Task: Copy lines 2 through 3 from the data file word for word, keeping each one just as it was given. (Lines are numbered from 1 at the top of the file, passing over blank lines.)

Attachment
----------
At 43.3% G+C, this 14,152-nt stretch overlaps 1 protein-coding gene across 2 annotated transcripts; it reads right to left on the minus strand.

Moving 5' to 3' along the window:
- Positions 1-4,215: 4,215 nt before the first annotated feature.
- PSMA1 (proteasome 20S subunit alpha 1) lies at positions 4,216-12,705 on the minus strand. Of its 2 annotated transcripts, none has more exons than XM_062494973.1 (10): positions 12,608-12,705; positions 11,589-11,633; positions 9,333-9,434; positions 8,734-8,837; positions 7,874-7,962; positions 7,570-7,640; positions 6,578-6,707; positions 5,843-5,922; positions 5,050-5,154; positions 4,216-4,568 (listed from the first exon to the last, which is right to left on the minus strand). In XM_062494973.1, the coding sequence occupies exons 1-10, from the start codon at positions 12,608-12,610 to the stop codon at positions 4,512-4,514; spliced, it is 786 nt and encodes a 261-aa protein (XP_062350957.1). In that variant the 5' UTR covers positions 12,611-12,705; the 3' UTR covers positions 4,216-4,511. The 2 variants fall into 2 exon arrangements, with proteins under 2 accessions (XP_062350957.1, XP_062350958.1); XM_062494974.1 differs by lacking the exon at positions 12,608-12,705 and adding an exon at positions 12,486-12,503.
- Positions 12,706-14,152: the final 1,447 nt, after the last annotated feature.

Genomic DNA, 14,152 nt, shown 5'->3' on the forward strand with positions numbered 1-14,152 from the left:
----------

Moving 5' to 3' along the window:
- Positions 1-4,215: 4,215 nt before the first annotated feature.